Renault names its upcoming urban SUV Kardian
A name can make or break a new car model. Named the Kardian, Renault’s future global urban SUV required an evocative name that conjures up both strength and agility while containing internationally clear consonants.
Renault has revealed the name of the vehicle that marks the start of its new international product offensive: Renault Kardian.
The all-new Renault Kardian, which will reinforce Renault’s international footprint, is set to soon make its debut in the Latin American market, following on from the Alaskan and the Oroch, before going on sale in other countries across the world.
Other than the name, Renault has released no other details about the new model albeit a teaser video offers a glimpse into the new SUV’s tail-light, hatch and spoiler.
The future urban SUV, which is set to first roll out in the South American market, required an evocative name that conjures up both strength and agility while containing internationally clear consonants. But what does the name mean, and what does it bring to mind? Sylvia Dos Santos, model-naming Strategy Manager within the Renault Global Marketing Department, breaks it down by syllable and by letter, as well as the ideas and associations arising from the genesis of this frontier‑crossing model.
A customer’s relationship with a car always begins with the name – what it makes them think and feel. In the SUV and crossover segment, vehicle names tend to evoke strength and agility. At Renault, a number of models have names that begin with a firm ‘K’ sound: Koleos (2008), Captur (2013), Kaptur (2016) Kadjar (2015), Kwid (2015) and Kiger (2021). As the first in a future international range, the all-new Renault Kardian is taking its place in this line of strong and distinctive vehicle names.
Nevertheless, the roots of the Renault Kardian’s name come from the English language. On first listen, the name evokes the word ‘guardian’, symbolising protection and strength. Its strong consonants – K, R and D – reinforce that impression. But the name also conjures another strong image. Sylvia explains: “What’s interesting about the Renault Kardian is how it evokes dynamic agility. It makes you think of cardio – sport, momentum and adrenaline.”
But the word’s softer sounds also bring other ideas to the fore. Sylvia says, “The way it’s structured around two ‘A’s, Kar-dian, alludes to the vehicle’s security.”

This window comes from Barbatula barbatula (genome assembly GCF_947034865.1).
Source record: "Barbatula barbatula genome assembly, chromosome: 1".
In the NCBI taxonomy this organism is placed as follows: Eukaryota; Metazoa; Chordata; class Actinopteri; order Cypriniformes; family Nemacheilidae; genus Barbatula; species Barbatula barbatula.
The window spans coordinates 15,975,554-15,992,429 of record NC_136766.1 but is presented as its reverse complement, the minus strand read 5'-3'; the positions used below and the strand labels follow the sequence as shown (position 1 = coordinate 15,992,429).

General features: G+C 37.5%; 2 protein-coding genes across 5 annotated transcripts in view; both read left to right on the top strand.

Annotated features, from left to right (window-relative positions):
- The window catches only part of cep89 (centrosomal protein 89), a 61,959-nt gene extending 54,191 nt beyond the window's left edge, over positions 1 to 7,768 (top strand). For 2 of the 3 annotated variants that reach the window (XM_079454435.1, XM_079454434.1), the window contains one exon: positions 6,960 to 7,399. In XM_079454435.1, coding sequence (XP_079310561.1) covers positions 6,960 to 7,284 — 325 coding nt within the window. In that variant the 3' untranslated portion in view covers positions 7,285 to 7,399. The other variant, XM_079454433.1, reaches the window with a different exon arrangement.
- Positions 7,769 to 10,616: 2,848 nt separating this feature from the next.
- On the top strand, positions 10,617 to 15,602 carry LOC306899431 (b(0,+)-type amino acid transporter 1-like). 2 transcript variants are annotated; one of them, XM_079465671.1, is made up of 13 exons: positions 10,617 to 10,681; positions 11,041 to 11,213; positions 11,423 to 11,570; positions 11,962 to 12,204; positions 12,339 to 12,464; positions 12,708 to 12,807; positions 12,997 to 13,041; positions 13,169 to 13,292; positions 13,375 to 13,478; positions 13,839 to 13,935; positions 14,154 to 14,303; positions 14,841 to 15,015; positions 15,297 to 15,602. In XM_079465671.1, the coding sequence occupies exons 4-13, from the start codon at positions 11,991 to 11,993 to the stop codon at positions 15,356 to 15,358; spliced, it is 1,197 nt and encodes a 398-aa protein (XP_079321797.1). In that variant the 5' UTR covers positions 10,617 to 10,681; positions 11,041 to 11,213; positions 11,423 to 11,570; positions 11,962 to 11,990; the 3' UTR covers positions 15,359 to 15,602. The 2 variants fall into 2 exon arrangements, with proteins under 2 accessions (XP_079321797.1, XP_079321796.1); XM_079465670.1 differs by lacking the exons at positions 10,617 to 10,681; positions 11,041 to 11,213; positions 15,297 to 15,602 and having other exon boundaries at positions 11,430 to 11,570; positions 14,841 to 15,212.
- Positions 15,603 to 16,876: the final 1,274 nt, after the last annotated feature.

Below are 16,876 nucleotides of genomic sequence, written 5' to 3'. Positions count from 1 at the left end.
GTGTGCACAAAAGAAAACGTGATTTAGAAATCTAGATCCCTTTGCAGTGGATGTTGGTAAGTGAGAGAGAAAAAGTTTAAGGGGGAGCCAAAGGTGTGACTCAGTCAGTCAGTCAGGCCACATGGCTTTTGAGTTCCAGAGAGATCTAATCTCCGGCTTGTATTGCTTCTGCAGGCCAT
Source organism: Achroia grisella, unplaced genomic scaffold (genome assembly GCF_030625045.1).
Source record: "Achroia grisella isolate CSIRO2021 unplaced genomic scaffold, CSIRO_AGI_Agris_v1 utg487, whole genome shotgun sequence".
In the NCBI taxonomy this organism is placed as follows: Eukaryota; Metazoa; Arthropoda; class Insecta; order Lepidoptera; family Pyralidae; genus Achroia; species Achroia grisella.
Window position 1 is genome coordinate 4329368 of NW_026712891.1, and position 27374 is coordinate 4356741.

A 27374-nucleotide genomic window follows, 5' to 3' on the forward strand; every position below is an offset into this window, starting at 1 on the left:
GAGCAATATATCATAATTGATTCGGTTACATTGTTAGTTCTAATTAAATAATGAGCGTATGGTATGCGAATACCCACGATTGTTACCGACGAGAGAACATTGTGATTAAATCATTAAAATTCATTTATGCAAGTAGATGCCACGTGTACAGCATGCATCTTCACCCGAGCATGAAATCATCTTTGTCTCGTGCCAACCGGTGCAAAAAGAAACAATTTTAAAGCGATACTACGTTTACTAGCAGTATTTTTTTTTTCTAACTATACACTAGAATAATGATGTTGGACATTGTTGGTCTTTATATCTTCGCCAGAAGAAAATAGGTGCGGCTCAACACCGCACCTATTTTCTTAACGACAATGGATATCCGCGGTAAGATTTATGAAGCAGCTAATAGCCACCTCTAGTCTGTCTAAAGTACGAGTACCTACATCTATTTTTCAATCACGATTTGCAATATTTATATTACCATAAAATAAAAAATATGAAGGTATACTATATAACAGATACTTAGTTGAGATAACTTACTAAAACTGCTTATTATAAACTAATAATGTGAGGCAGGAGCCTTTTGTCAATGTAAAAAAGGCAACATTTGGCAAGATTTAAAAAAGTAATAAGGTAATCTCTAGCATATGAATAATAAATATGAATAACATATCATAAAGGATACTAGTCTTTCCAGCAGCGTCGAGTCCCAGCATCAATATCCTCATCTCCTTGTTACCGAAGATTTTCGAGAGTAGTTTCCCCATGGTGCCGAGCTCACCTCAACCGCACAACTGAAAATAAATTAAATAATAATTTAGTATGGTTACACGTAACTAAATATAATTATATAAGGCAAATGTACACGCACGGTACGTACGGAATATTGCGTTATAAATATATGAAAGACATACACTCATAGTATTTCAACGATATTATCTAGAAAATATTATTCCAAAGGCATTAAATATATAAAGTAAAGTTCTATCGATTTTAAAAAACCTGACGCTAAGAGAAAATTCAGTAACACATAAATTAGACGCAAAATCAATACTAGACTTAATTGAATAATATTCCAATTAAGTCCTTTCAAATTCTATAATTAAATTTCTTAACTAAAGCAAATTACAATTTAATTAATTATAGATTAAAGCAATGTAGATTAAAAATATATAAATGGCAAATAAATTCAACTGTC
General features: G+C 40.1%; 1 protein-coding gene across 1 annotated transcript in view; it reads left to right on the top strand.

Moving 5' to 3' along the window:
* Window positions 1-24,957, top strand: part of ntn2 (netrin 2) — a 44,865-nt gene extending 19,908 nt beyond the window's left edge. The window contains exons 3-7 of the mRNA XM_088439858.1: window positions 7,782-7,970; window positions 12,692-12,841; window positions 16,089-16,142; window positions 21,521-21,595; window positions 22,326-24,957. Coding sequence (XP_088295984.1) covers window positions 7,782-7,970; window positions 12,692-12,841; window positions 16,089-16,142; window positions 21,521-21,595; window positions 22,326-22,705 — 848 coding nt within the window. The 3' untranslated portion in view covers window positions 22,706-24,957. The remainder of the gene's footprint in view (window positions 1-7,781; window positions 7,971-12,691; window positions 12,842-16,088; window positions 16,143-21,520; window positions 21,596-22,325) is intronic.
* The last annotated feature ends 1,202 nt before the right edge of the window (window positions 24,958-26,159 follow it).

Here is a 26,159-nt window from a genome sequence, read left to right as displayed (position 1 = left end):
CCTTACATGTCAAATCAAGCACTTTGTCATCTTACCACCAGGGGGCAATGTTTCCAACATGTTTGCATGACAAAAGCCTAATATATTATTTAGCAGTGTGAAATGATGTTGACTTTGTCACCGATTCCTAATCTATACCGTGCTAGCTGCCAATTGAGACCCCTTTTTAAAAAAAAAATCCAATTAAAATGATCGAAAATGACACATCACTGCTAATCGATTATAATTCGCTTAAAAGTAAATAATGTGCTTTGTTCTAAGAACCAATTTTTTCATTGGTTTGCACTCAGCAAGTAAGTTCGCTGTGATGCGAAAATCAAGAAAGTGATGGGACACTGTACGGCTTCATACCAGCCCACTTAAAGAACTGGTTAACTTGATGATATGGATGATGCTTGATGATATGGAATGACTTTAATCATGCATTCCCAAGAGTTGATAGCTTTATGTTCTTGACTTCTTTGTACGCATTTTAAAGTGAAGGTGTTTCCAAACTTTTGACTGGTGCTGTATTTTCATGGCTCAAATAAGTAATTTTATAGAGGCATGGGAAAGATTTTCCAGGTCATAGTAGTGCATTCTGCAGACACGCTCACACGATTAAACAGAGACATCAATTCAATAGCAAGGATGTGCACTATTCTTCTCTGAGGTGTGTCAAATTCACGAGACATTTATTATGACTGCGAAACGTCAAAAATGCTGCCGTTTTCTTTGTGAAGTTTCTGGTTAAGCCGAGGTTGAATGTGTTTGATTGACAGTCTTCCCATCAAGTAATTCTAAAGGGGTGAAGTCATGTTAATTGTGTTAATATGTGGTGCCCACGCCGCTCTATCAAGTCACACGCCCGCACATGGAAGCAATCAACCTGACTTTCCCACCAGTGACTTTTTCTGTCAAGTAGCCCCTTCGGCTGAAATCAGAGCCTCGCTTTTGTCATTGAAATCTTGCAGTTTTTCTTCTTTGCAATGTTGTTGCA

Lastly, you can even hear the word “car” in the first syllable of Kardian – hard to find better symbolism! “This vehicle illustrates Renault’s Renaulution globally, with a vehicle name that calls to mind technology, security, and plenty of driving pleasure and agility,” adds Sylvia.
Finally, how is Kardian pronounced? “We decided to pronounce it the French way because Renault is a French brand, a bit like the French touch,” concludes Slyvia.
Kardian part of Renaulution growth strategy
In January 2021, the Renault Group had unveiled a major new strategic plan, the ‘Renaulution’, designed to spark the firm's recovery and future growth. It includes 24 new vehicles by 2025 including a major expansion in Renault’s electric vehicle range, a widening of budget brand Dacia’s line-up and the reinvention of Alpine as a fully electric performance brand.
The Renaulution builds on the group’s ongoing recovery and growth plan and will feature three phases. The ‘resurrection’ phase will run until 2023 and focus on increasing the firm’s margins and cash generation while the ‘renovation’ phase, which runs until 2025, will include a focus on renewing the line-ups of the group’s key brands, in order to boost profitability.
Once those goals are achieved, the ‘revolution’ phase will run from 2025 onwards and switch the firm’s business model to a focus on “tech, energy and mobility”, with an emphasis on electrification and new mobility schemes.
The Renault Group says that, under the new plan, it will shift its focus from maximising its market share and sales to profitability, the ability to generate revenue and its investment effectiveness, with the goal of reducing investments in research and capital expenditure and boosting its operating margin by 2025.
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